By Mike Steely

Senior Writer

It is an idea that has floated around for several years. Some Knox County officials and developers are upset by Knoxville-Knoxville Planning and want out.

The recent action of Farragut to reject Mayor Glenn Jacobs’ Growth Plan means that the mayor may have to reconvene the joint members—Knox County, Knoxville and Farragut—to rework the area-wide plan. Jacobs’ proposed plan increases density and opens all of the county’s open land to subdivisions.

Farragut is upset with losing the adjoining green spaces to development and believe it will add to the traffic in the town. The rejection, which requires approval of all the parties, stopped the plan for the moment.

The rejection by Farragut was mentioned by Commissioner Brad Anders Tuesday night as he suggested the commission take steps to withdraw from the planning commission and form its own organization.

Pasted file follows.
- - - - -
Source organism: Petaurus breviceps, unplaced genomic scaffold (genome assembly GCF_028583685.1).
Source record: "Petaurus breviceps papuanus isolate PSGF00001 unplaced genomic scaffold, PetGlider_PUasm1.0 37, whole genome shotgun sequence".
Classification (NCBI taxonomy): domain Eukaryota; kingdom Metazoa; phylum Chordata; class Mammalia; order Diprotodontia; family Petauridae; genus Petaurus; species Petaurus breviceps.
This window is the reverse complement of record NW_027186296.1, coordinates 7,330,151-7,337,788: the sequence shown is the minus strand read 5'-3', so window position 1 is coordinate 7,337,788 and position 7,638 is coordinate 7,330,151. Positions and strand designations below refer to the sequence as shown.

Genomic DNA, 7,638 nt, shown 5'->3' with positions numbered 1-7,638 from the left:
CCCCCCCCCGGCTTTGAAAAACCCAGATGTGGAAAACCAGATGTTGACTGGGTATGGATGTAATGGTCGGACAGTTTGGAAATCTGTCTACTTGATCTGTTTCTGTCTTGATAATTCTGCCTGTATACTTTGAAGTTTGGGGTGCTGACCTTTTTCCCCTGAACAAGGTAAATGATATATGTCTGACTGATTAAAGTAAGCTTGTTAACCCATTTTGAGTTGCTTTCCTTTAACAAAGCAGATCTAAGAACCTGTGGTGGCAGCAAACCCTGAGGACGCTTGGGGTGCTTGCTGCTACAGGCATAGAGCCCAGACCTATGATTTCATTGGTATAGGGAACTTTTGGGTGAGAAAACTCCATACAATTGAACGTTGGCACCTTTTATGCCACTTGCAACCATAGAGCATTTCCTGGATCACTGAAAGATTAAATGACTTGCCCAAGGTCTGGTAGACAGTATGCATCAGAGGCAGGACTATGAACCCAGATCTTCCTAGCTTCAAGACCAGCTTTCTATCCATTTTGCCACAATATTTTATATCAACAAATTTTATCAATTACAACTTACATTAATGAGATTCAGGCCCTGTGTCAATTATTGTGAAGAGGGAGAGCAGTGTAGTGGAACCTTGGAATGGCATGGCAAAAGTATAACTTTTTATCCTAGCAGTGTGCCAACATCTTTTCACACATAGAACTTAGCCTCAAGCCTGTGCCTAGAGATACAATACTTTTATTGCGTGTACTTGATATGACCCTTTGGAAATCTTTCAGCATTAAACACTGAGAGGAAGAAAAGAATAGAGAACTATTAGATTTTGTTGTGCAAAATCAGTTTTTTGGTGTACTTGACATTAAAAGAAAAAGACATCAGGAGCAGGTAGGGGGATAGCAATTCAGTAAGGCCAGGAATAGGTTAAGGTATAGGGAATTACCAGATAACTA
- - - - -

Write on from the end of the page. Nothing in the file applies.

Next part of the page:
He said the county needs to “keep other government influence” out of county plans.

“We’re being forced by an old statute. We’re compressed and it’s bad planning,” Anders said.

“We could have good cluster development. Sometimes we have to think of ourselves,” he added.

Commissioner Evelyn Gill said she represents a district that is mostly in the city and it shouldn’t be excluded in county-wide plans.

Randy Smith agreed with fellow Commissioner Anders.

“There is a time when we take control of our own destiny,” he said, adding that if nothing is done now, “We’re headed for another 30 years of sprawl.”

Commissioner John Schoonmaker chimed in saying that the Knox County funding of the planning commission runs through June 30. Anders replied the funding could be “month to month” and said, “We need to get the ball rolling.”

Commissioner Larsen Jay said there needs to be a “physical structure of planning” and said one option would be to have the appointed Knox County planning members to vote on the county zoning rather than the entire planning commission. Currently the county has more appointees than the city.

“The city and Farragut have more influence than us,” Anders said, adding, “We’re running out of rural area.”

“We need to look at the process,” he said.

The discussion may continue in today’s regular Knox County Commission meeting.

Planning Director Gerald Green will be leaving mid-year. He told The Focus his wife has taken a position with Appalachian State University in Boone, NC.